Not as engaged in an act, eliminating an evil : a demon or a wrong, or in one of her manifest forms, the statue, essentially an image for a sanctum or a sacred space consecrated for votive ends, represents the goddess Durga in her absolute form, that is, the proto-model of all forms. She has been represented seated on her mount in absolute ease with her left leg lying down, while the right, placed horizontally on the left, or rather in the slanting position from right to left, a posture known in the iconographic tradition as ‘lalitasana’ – one that revealed beauty. Not by an act but by her mere presence the goddess ensures protection against every wrong. In initial texts she was perceived as three-aspected : ferocious, valorous and lovable or beautiful, manifesting as Kali, Durga and Parvati. Subsequently in the Devi’s worship-cult all three aspects merged into one Divine power often addressed as Durga. Besides representing these aspects Durga represented absolute womanhood giving her a new identity. Now she represented the absolute womanhood with absolute beauty and supreme valour, her aspects. It is this image of the Great Goddess that this marble statue represents, not one as enshrines early texts.
The eight-armed goddess has been conceived as carrying in right hands disc, sword and bow and arrow, the fourth, her normal right, is held in ‘abhaya’; in her left, she is carrying conch, mace and lotus; the fourth is placed on her thigh in ‘lalita-mudra’. A goddess in Shaivite line, she carries Vaishnava attributes, disc, conch, mace and lotus. The other two, sword and bow also are not linked to Shiva. This reflects the synthesis of two sectarian lines, the Vaishnava and Shaivite. The artist has taken special care in modeling her mount, its anatomy, body posture and expression of contentment on the face. Her lion symbolised her valorous aspect and her might, and the attributes of war that she carries, her ability to protect and, if needed, to destroy; however, she is not conceived as always engaged in action as is Kali or even Durga in her Mahishasura-Mardini like manifestation. With her greater breadth the lion-riding, and usually the eight-armed, Durga emerges in the devotional tradition as the most widely worshipped form of the Devi. Instead of representing just one aspect, this form of the goddess is multi-contextual.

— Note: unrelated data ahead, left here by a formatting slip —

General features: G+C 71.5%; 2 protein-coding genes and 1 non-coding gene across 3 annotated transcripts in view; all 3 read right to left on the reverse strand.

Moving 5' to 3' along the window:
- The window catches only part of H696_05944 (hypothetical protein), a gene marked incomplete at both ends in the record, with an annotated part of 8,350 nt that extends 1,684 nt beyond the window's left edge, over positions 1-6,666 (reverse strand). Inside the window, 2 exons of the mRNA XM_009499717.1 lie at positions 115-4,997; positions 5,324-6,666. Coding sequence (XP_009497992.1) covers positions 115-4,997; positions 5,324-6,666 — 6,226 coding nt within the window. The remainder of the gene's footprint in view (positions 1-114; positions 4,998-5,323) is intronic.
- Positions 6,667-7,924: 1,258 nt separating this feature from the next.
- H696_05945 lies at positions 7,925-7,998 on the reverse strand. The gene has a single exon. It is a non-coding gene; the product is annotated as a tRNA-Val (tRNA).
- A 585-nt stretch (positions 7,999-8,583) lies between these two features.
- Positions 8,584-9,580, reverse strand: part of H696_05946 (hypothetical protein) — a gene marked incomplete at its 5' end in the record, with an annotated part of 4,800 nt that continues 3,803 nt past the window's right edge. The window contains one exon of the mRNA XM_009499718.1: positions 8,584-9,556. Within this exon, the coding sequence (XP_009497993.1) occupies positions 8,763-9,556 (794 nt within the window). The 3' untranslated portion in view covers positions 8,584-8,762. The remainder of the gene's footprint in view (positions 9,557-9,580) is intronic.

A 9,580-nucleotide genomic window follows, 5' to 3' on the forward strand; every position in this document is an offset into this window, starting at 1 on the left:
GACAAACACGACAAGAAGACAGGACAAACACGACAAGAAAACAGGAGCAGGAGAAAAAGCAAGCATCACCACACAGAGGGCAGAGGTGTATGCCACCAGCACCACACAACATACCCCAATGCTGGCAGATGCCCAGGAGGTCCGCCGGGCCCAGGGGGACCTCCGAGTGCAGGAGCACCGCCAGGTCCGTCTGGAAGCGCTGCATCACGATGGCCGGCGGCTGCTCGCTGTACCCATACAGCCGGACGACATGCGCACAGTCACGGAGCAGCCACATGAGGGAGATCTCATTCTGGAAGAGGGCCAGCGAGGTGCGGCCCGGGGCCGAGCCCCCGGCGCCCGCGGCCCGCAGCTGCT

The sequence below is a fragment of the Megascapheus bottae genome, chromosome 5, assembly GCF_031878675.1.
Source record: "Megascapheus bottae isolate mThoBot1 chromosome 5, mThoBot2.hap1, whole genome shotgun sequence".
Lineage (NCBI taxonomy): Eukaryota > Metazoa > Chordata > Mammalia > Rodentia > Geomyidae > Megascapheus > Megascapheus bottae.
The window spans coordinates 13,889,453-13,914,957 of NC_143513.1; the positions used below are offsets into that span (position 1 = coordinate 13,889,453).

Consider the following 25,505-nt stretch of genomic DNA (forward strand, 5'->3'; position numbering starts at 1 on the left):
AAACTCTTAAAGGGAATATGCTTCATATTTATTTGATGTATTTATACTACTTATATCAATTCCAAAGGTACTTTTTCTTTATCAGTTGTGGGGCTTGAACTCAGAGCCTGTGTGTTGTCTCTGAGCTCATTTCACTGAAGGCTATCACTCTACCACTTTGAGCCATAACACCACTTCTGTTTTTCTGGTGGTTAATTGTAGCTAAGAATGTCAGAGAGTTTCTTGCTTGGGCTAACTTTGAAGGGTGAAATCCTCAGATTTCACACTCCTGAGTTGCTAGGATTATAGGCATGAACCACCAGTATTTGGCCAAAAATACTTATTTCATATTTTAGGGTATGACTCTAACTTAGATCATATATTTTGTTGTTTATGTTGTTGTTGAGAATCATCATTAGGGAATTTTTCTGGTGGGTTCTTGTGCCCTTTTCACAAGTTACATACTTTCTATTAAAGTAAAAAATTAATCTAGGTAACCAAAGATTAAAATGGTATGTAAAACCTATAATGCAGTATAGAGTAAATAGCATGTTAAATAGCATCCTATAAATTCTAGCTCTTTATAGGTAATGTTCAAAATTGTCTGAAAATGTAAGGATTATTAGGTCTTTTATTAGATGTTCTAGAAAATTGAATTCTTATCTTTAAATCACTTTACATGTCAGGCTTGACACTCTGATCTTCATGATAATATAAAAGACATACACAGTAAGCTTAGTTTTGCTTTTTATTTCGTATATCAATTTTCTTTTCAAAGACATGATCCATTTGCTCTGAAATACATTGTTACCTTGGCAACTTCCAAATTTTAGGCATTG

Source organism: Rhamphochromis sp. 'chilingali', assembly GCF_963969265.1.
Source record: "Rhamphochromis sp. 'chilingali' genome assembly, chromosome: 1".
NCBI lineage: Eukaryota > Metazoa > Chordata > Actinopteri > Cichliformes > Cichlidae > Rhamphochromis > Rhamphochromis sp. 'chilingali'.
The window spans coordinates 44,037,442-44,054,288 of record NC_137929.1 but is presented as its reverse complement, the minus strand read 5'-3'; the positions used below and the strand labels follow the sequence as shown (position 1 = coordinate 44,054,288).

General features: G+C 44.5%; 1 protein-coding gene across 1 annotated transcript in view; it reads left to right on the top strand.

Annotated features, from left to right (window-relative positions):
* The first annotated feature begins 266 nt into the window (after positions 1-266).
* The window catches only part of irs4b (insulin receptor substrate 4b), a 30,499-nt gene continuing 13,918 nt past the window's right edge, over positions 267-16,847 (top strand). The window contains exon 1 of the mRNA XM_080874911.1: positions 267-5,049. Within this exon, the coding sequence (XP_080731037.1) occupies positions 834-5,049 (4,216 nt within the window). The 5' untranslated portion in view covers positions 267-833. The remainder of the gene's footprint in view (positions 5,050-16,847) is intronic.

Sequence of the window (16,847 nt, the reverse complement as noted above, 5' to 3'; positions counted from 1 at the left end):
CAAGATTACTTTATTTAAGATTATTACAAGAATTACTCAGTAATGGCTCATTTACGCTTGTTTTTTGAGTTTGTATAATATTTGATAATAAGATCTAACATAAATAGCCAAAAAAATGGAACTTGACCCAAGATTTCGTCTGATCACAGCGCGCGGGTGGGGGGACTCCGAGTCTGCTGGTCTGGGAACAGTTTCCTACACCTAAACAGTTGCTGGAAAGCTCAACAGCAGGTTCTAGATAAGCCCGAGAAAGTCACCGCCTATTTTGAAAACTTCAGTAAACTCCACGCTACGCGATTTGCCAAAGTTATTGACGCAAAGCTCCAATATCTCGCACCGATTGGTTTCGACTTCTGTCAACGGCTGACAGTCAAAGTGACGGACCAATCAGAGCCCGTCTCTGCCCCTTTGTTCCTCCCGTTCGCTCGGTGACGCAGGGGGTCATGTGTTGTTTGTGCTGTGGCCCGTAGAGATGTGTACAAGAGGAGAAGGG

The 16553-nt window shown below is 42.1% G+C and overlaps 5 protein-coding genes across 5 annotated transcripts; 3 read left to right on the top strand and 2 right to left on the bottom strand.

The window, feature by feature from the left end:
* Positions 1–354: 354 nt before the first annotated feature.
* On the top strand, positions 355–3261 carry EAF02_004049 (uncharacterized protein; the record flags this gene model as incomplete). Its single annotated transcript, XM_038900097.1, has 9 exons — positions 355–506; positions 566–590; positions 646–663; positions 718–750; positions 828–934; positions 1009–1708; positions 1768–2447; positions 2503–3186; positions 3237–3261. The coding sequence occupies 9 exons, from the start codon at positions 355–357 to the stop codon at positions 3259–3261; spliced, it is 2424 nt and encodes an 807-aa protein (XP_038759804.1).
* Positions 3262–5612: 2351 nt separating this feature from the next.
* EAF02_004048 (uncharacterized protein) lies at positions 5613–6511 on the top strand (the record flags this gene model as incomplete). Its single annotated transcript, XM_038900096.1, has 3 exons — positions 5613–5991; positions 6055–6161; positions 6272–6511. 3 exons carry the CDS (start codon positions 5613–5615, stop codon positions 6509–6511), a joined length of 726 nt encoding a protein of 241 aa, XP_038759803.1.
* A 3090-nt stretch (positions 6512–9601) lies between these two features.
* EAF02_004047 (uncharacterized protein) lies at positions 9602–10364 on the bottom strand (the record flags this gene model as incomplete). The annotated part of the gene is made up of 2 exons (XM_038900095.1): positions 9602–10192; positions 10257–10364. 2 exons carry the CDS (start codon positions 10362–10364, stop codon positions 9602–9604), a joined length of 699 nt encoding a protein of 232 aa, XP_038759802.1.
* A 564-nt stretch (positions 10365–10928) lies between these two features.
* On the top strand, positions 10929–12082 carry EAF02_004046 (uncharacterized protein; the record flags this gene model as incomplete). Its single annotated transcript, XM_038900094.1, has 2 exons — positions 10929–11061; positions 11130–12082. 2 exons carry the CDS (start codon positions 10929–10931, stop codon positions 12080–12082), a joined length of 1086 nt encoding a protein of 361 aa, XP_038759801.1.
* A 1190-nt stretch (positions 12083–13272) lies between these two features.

The image of the goddess has been conceived with beautiful facial features, a rounded face, sharp nose, large wide open eyes, prominent cheeks and forehead and an elaborate neck. This effulgent form of the goddess sitting on her mount in full ease has been lavishly bejeweled. She is wearing an elegantly plaited crimson sari with elaborate border rendered in gold and an as luxuriantly gold-painted blouse. She is putting on her head a large magnificent crown inlaid with precious stones and a halo-like circular disc attached to it, her tresses lay beautifully covering her shoulders and back. She is putting on resplendent ornaments on her neck, breast, ears, nose, arms, wrists, feet and other parts. The statue has been installed on a variously painted three-layered marble slab.
This description by Prof. P.C. Jain and Dr. Daljeet. Prof. Jain specializes on the aesthetics of literature and is the author of numerous books on Indian art and culture. Dr. Daljeet is the curator of the Miniature Painting Gallery, National Museum, New Delhi. They have both collaborated together on a number of books.